The people’s impatience with government inefficiencies, wastes, and corruption should be a signal for government leaders and officials to reduce and shrink their intervention and assault on the people’s pockets and free will.

So long as people do not resort to violence and deception to expand their income and wealth, there is little or no justification for governments to keep their high degree of regulations and taxation, permits, and bureaucracies.

Bienvenido S. Oplas, Jr. is the head of Manila-based Minimal Government Thinkers, Inc., and a Fellow of Kuala Lumpur-based South East Asia Network for Development (SEANET).

See also:
BWorld 17, More on the Philippine electricity market, August 30, 2015 
BWorld 18, Non-tariff barriers in the ASEAN, September 12, 2015 
BWorld 19, Taxation and regulations in PH mining industry, September 24, 2015 
BWorld 20, DOE Circular to raise electricity prices, October 25, 2015

Energy 46, Dominance of coal power worldwide

Double talk is a perennial practice and characteristic of the "kill fossil fuels, save the planet" movement. They frequently jet-set to many countries and continents yearly on airplanes that run 100% on petroleum then lambast petroleum; they stay in huge, glitzy and brightly-lighted cities and hotels that are often dependent on coal and natural gas then lambast coal, natural gas and fossil fuels. And so they actually contribute to more global dependence on  coal and natural gas.

The Washington Post ran a story last October 12, 2015, As appetite for electricity soars, the world keeps turning to coal. It is a climate alarmist story and yet the authors recognize that as of 2012, the world -- rich, middle income and poor countries combined -- was dependent on 68% fossil fuels (coal + natural gas + oil) for their electricity needs. The 21% renewables are largely "old renewables" like big hydro and geothermal. The "new renewables" like wind and solar should contribute something like 2-4% of total.

In terms of total global electricity output from 1980 to 2012 (32 years), the biggest increase in GWh are (1) coal with 6.1 M and (2) natural gas with 4.1 M. Percentage wise, biggest increase were recorded by nat gas and nuke.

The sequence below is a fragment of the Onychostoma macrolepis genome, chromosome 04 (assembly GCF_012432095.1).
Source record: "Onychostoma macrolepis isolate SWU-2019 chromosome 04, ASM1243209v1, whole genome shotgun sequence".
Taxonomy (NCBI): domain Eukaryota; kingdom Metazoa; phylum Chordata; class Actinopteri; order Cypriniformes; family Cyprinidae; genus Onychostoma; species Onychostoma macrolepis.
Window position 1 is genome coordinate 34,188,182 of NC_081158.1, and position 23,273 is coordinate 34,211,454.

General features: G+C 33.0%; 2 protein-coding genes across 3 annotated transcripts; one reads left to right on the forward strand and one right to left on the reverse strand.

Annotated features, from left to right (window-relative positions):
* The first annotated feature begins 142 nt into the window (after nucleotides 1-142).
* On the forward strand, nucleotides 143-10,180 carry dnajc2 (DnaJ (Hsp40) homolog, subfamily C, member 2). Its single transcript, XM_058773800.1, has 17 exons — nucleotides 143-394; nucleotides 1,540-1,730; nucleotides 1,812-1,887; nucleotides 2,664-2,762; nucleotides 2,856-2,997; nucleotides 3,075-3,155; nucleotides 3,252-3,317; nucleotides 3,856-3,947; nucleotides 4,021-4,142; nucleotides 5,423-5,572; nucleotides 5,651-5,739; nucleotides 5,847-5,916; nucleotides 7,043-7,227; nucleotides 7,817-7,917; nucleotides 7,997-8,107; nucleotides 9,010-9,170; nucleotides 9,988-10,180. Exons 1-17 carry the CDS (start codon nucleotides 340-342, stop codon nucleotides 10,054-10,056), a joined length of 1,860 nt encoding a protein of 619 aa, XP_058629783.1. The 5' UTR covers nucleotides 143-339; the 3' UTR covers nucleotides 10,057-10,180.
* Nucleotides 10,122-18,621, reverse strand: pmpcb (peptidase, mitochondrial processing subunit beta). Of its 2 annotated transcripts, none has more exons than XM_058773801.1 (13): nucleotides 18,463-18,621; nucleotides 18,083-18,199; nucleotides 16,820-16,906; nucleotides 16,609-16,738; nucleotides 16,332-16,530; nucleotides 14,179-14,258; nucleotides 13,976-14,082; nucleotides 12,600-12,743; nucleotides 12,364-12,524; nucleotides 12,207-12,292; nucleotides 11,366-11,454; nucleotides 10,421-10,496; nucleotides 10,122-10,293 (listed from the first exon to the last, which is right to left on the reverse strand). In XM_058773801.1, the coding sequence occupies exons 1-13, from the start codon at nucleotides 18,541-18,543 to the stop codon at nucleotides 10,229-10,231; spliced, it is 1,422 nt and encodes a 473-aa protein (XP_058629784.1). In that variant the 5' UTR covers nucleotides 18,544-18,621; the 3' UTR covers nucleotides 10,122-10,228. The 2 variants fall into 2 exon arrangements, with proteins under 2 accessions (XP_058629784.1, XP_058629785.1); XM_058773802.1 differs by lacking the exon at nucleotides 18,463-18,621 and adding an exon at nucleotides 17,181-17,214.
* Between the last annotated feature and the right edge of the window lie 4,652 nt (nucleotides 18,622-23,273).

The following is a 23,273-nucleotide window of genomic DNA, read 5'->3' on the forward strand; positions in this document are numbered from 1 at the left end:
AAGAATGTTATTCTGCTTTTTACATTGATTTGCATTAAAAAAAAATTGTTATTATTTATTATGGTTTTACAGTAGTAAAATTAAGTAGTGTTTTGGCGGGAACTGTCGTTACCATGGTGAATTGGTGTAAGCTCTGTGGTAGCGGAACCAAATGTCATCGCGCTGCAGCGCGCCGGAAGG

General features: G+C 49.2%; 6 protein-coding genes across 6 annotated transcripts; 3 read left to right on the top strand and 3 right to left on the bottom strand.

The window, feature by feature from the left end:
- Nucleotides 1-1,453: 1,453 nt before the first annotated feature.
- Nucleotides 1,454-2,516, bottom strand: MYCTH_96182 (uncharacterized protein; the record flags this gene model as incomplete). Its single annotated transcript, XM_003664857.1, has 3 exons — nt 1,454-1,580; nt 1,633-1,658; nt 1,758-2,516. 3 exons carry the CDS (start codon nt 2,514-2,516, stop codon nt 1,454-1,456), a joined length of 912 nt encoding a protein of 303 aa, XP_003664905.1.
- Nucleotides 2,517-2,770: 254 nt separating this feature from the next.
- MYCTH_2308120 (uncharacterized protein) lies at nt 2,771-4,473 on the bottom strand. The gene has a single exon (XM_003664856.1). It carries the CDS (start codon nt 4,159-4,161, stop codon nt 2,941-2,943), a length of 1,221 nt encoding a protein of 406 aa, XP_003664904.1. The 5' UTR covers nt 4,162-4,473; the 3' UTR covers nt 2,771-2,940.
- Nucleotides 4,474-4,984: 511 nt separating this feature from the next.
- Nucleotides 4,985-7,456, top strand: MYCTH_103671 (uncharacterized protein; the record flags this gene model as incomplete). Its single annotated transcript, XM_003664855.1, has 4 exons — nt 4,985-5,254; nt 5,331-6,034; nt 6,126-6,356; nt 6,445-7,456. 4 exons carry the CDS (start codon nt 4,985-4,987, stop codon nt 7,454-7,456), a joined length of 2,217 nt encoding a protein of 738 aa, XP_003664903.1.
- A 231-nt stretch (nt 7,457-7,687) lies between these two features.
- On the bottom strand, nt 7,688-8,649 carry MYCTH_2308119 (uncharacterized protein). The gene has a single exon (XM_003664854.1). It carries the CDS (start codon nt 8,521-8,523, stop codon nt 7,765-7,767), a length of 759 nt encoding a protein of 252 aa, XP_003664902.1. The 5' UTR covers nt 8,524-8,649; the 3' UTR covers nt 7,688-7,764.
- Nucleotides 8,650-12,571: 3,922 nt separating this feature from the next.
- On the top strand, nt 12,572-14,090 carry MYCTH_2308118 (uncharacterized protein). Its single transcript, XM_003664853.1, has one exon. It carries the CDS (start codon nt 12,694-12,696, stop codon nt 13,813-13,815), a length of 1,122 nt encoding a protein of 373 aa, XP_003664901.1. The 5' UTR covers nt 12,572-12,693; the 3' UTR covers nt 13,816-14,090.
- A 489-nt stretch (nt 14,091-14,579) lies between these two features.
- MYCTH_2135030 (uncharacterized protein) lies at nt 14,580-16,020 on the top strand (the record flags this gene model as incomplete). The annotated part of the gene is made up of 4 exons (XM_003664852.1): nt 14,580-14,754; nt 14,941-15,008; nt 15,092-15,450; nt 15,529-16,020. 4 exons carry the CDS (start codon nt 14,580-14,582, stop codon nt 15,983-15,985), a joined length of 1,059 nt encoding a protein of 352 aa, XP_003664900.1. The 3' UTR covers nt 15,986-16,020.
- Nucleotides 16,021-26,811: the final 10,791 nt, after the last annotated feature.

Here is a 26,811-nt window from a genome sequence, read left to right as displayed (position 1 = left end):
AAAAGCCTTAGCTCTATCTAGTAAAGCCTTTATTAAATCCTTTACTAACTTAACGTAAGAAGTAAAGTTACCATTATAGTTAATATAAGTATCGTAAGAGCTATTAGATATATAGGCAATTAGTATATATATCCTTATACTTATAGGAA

So although it is a climate alarmism article, there is honesty in recognizing that if people want more and stable electricity, fossil fuels are inevitable and reliable energy sources.

From a nice US Chamber of Commerce article last October 16, 2015, There Are Gigawatts of Good Reasons to Still Mine Coal, this table is lifted from the World Coal Association.

Top 10 countries -- coal fired power station build

* Globally, there are 510 coal-fired power plants under construction, with a further 1,874 planned, a total of 2,384.
* China, India, Indonesia dominate making up 71% of the total
* Philippines, Vietnam, Turkey and Pakistan bring up the total up to 81% 
* Europe and America play a very small role.

source: World Coal Association

It is good that despite heavy lobbying by the "kill coal, save the planet" movement led by Greenpeace, World Wildlife Fund (WWF), Oxfam, Sierra Club and other big environmental groups, with indirect (and sometimes direct) blessings and funding of the UN, ADB, WB, etc., the three big ASEAN countries Indonesia, Philippines and Vietnam realize that it is not possible for them to grow fast if they will shun cheaper and stable energy sources like coal.

In the US, despite echo-pronouncements by the Obama administration, the biggest economy in the world is 70% dependent on coal and natural gas (35% each) for its electricity needs as of July 2015. This data is from the US Energy Information Administration (EIA), October 07, 2015.

To glorify darkness -- like the "Earth Hour" annual campaign of the WWF -- is lousy.  Idiotic too. Where there are more dark streets because electricity prices are high and power sources are unstable, there are more crimes and road accidents that happen. And they normally victimize the poor. It is the poor who have no cars and must walk even  in dark streets at night. And thieves, rapists and murderers prefer darkness than lighted streets.

Where there are frequent brownouts due to insufficient baseload power plants (like coal, nat gas, nuke and big hydro), more people use candles. And there are more fires, more deaths and destruction of properties. Or there are more expensive and noisy generator sets that run on... fossil fuel diesel.

The climate alarmism, anti-coal, anti-fossil fuel movement is clearly an anti-poor, anti-development, pro-ecological socialism movement.